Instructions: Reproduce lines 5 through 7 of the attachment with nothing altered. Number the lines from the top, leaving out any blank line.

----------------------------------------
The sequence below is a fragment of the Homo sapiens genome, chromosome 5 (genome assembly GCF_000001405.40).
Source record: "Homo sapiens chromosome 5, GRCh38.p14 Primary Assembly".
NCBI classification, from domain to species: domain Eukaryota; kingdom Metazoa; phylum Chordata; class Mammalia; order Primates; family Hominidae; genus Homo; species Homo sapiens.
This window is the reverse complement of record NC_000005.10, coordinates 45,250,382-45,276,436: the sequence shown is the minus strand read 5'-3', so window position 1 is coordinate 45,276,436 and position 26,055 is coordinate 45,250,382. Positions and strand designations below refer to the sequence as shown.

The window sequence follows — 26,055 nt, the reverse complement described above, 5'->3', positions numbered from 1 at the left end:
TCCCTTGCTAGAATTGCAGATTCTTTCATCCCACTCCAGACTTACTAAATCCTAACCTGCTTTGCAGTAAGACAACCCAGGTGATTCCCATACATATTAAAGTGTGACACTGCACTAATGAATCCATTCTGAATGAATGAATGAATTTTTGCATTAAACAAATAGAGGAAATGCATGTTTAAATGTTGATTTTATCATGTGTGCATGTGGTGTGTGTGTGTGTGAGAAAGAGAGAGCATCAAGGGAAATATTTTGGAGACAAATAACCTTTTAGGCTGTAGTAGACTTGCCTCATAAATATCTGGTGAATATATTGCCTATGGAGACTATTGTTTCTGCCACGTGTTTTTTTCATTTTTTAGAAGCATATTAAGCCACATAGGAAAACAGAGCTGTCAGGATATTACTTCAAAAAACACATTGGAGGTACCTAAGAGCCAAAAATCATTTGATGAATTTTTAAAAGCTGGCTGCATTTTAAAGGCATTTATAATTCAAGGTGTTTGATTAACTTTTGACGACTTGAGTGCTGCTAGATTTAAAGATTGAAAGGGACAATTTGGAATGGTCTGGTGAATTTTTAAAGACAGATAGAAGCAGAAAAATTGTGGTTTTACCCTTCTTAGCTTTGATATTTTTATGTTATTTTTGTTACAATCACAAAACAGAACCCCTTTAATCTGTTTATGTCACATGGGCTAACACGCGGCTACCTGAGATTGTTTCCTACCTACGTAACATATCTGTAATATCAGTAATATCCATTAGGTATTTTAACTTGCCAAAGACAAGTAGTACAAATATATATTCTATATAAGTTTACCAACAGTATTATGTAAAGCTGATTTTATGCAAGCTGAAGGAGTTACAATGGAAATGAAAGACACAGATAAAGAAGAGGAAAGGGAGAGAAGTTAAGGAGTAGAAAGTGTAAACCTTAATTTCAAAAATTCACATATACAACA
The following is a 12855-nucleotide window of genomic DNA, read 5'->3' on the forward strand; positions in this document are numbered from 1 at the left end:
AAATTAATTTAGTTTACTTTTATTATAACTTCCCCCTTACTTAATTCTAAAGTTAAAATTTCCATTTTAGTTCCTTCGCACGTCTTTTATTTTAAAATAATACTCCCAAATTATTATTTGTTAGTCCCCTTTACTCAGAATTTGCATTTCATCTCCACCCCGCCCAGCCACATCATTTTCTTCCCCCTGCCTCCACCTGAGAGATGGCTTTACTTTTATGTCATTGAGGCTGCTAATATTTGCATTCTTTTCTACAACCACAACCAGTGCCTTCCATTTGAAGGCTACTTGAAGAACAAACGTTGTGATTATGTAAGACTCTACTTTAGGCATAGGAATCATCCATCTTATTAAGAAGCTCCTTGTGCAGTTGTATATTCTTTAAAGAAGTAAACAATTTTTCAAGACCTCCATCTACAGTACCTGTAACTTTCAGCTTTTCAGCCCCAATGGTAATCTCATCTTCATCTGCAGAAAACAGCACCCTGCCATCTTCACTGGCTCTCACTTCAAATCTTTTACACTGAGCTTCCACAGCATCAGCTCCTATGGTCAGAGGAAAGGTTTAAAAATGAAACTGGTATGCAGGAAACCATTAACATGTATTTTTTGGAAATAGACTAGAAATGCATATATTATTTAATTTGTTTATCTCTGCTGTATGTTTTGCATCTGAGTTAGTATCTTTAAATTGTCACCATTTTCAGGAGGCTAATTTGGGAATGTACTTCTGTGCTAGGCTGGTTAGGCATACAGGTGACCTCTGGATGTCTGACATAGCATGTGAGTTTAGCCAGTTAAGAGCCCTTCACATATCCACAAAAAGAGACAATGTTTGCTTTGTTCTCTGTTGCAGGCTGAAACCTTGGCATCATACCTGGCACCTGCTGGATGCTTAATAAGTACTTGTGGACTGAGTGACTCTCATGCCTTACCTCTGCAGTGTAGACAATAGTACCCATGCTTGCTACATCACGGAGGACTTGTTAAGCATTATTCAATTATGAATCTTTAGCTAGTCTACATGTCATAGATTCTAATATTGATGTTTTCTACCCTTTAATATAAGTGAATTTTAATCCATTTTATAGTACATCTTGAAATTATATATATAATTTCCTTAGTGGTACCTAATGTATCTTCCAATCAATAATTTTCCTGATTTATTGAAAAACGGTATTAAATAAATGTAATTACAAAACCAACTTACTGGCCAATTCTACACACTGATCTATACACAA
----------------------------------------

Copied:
The window sequence follows — 26,055 nt, the reverse complement described above, 5'->3', positions numbered from 1 at the left end:
TCCCTTGCTAGAATTGCAGATTCTTTCATCCCACTCCAGACTTACTAAATCCTAACCTGCTTTGCAGTAAGACAACCCAGGTGATTCCCATACATATTAAAGTGTGACACTGCACTAATGAATCCATTCTGAATGAATGAATGAATTTTTGCATTAAACAAATAGAGGAAATGCATGTTTAAATGTTGATTTTATCATGTGTGCATGTGGTGTGTGTGTGTGTGAGAAAGAGAGAGCATCAAGGGAAATATTTTGGAGACAAATAACCTTTTAGGCTGTAGTAGACTTGCCTCATAAATATCTGGTGAATATATTGCCTATGGAGACTATTGTTTCTGCCACGTGTTTTTTTCATTTTTTAGAAGCATATTAAGCCACATAGGAAAACAGAGCTGTCAGGATATTACTTCAAAAAACACATTGGAGGTACCTAAGAGCCAAAAATCATTTGATGAATTTTTAAAAGCTGGCTGCATTTTAAAGGCATTTATAATTCAAGGTGTTTGATTAACTTTTGACGACTTGAGTGCTGCTAGATTTAAAGATTGAAAGGGACAATTTGGAATGGTCTGGTGAATTTTTAAAGACAGATAGAAGCAGAAAAATTGTGGTTTTACCCTTCTTAGCTTTGATATTTTTATGTTATTTTTGTTACAATCACAAAACAGAACCCCTTTAATCTGTTTATGTCACATGGGCTAACACGCGGCTACCTGAGATTGTTTCCTACCTACGTAACATATCTGTAATATCAGTAATATCCATTAGGTATTTTAACTTGCCAAAGACAAGTAGTACAAATATATATTCTATATAAGTTTACCAACAGTATTATGTAAAGCTGATTTTATGCAAGCTGAAGGAGTTACAATGGAAATGAAAGACACAGATAAAGAAGAGGAAAGGGAGAGAAGTTAAGGAGTAGAAAGTGTAAACCTTAATTTCAAAAATTCACATATACAACA
The following is a 12855-nucleotide window of genomic DNA, read 5'->3' on the forward strand; positions in this document are numbered from 1 at the left end: